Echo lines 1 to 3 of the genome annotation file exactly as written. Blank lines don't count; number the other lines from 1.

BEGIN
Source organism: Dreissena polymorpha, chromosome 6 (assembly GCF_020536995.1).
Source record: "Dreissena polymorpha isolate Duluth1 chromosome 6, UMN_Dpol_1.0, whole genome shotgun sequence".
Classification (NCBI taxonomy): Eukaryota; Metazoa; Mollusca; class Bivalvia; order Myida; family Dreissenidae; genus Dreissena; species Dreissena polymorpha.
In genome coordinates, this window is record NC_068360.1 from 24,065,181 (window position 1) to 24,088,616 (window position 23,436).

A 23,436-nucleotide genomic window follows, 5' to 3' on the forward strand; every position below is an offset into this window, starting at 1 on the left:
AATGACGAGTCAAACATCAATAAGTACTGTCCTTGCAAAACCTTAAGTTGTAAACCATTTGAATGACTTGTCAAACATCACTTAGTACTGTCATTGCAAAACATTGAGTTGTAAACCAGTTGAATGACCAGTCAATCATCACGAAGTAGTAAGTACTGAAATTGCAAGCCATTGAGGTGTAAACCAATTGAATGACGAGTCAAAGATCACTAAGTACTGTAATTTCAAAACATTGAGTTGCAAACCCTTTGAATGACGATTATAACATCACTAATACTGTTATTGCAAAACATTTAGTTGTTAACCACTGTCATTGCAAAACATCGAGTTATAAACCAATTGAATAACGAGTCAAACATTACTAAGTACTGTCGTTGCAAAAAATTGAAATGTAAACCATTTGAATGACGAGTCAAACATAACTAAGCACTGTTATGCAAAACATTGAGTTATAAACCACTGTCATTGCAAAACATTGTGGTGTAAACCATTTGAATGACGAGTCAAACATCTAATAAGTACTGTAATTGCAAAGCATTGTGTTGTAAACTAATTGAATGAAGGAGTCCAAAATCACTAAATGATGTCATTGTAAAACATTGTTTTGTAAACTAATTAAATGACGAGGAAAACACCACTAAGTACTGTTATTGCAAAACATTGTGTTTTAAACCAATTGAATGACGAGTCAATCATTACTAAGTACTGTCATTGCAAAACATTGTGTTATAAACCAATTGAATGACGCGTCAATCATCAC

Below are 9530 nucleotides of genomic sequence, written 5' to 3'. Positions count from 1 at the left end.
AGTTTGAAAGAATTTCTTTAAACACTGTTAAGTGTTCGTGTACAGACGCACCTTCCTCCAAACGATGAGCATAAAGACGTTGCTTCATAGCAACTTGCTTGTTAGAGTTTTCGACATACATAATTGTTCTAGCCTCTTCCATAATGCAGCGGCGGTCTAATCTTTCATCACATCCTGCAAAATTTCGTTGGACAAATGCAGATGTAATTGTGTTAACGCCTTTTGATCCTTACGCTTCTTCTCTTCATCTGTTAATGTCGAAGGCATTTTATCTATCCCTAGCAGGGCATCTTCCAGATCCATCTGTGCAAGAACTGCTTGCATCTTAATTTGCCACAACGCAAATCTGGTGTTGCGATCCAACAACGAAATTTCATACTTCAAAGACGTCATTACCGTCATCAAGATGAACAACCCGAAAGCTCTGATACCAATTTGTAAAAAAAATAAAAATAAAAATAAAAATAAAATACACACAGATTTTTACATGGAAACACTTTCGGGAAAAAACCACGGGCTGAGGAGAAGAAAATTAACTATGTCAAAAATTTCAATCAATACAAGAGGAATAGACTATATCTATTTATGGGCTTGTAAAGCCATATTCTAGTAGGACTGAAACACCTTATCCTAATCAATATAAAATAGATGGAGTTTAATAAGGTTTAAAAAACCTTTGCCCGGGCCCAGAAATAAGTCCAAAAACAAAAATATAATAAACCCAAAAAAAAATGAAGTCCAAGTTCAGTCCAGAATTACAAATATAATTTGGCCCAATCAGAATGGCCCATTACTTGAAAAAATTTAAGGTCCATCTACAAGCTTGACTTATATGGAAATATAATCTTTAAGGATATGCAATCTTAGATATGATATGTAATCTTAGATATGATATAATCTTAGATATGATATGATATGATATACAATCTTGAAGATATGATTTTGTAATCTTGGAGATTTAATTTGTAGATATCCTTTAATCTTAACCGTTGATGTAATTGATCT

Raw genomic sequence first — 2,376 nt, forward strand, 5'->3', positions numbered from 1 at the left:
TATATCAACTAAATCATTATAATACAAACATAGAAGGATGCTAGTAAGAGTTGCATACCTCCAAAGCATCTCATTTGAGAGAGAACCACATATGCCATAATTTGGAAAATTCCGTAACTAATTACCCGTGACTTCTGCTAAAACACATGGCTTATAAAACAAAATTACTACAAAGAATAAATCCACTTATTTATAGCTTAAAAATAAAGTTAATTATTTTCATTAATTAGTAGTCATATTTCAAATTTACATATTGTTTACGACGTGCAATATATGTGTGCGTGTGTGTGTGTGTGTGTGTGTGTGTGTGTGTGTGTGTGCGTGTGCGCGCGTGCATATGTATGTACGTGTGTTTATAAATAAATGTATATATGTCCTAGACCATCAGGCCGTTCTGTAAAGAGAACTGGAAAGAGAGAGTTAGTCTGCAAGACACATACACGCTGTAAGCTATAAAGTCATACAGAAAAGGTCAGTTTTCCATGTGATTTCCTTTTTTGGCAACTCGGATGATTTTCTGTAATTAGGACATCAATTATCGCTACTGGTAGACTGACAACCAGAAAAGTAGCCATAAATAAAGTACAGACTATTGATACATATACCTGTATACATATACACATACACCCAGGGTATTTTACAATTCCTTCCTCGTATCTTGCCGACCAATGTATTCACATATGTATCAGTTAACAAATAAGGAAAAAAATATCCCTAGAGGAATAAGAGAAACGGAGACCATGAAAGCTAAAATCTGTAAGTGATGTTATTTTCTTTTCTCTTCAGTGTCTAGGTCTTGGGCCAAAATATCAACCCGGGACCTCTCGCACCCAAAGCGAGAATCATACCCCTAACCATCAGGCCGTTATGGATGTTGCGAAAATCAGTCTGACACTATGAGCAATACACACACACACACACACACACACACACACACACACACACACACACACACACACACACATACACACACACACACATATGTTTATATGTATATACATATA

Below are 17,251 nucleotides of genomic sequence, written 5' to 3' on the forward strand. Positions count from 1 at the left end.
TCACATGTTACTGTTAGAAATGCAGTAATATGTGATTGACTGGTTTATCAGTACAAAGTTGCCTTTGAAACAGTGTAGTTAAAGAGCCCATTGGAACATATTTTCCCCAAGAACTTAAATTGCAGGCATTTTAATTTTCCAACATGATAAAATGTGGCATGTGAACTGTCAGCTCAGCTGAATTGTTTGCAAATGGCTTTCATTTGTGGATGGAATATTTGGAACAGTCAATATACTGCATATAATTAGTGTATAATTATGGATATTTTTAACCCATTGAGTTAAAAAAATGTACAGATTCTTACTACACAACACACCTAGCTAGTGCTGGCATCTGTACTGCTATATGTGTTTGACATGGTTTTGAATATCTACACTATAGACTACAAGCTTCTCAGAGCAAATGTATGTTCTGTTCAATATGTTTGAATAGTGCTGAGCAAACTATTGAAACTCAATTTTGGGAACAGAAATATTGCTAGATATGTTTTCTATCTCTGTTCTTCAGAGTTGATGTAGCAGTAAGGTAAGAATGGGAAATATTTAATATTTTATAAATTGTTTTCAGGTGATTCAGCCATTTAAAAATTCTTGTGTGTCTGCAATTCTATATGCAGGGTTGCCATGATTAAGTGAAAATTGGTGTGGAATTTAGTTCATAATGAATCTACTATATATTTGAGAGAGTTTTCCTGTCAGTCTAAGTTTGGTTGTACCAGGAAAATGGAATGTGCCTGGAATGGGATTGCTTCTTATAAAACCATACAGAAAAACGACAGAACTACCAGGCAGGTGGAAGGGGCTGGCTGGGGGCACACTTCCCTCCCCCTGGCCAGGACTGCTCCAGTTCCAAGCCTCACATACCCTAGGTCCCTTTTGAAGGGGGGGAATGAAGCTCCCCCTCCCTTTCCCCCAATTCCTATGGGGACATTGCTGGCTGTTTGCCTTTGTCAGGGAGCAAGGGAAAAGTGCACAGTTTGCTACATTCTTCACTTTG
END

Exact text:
Source organism: Dreissena polymorpha, chromosome 6 (assembly GCF_020536995.1).
Source record: "Dreissena polymorpha isolate Duluth1 chromosome 6, UMN_Dpol_1.0, whole genome shotgun sequence".
Classification (NCBI taxonomy): Eukaryota; Metazoa; Mollusca; class Bivalvia; order Myida; family Dreissenidae; genus Dreissena; species Dreissena polymorpha.